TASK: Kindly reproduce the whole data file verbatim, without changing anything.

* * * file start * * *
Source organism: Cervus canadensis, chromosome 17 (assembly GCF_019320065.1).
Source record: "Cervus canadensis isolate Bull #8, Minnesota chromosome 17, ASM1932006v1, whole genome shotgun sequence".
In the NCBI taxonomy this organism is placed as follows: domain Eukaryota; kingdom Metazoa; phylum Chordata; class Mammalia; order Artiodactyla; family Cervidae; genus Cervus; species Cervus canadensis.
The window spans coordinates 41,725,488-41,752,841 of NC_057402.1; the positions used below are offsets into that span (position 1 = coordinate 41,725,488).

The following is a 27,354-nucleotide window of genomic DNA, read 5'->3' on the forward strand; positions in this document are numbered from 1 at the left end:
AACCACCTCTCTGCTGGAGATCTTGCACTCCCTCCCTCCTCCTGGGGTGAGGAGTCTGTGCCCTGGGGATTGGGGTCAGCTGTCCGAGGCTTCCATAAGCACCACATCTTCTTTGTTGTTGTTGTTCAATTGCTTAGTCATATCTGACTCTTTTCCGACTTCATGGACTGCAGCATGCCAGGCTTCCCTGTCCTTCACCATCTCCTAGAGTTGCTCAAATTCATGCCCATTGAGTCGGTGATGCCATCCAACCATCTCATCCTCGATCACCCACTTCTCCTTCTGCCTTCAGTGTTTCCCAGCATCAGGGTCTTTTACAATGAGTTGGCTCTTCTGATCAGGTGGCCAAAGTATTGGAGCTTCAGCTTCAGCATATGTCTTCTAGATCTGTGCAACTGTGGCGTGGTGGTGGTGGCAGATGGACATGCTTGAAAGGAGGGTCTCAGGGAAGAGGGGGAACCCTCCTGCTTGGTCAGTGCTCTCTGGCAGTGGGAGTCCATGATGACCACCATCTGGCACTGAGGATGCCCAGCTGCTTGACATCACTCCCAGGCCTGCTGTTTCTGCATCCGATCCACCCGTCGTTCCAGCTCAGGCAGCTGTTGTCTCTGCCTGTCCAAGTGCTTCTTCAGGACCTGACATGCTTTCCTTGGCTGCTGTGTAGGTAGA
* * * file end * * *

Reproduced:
Source organism: Cervus canadensis, chromosome 17 (assembly GCF_019320065.1).
Source record: "Cervus canadensis isolate Bull #8, Minnesota chromosome 17, ASM1932006v1, whole genome shotgun sequence".
In the NCBI taxonomy this organism is placed as follows: domain Eukaryota; kingdom Metazoa; phylum Chordata; class Mammalia; order Artiodactyla; family Cervidae; genus Cervus; species Cervus canadensis.
The window spans coordinates 41,725,488-41,752,841 of NC_057402.1; the positions used below are offsets into that span (position 1 = coordinate 41,725,488).

The following is a 27,354-nucleotide window of genomic DNA, read 5'->3' on the forward strand; positions in this document are numbered from 1 at the left end:
AACCACCTCTCTGCTGGAGATCTTGCACTCCCTCCCTCCTCCTGGGGTGAGGAGTCTGTGCCCTGGGGATTGGGGTCAGCTGTCCGAGGCTTCCATAAGCACCACATCTTCTTTGTTGTTGTTGTTCAATTGCTTAGTCATATCTGACTCTTTTCCGACTTCATGGACTGCAGCATGCCAGGCTTCCCTGTCCTTCACCATCTCCTAGAGTTGCTCAAATTCATGCCCATTGAGTCGGTGATGCCATCCAACCATCTCATCCTCGATCACCCACTTCTCCTTCTGCCTTCAGTGTTTCCCAGCATCAGGGTCTTTTACAATGAGTTGGCTCTTCTGATCAGGTGGCCAAAGTATTGGAGCTTCAGCTTCAGCATATGTCTTCTAGATCTGTGCAACTGTGGCGTGGTGGTGGTGGCAGATGGACATGCTTGAAAGGAGGGTCTCAGGGAAGAGGGGGAACCCTCCTGCTTGGTCAGTGCTCTCTGGCAGTGGGAGTCCATGATGACCACCATCTGGCACTGAGGATGCCCAGCTGCTTGACATCACTCCCAGGCCTGCTGTTTCTGCATCCGATCCACCCGTCGTTCCAGCTCAGGCAGCTGTTGTCTCTGCCTGTCCAAGTGCTTCTTCAGGACCTGACATGCTTTCCTTGGCTGCTGTGTAGGTAGA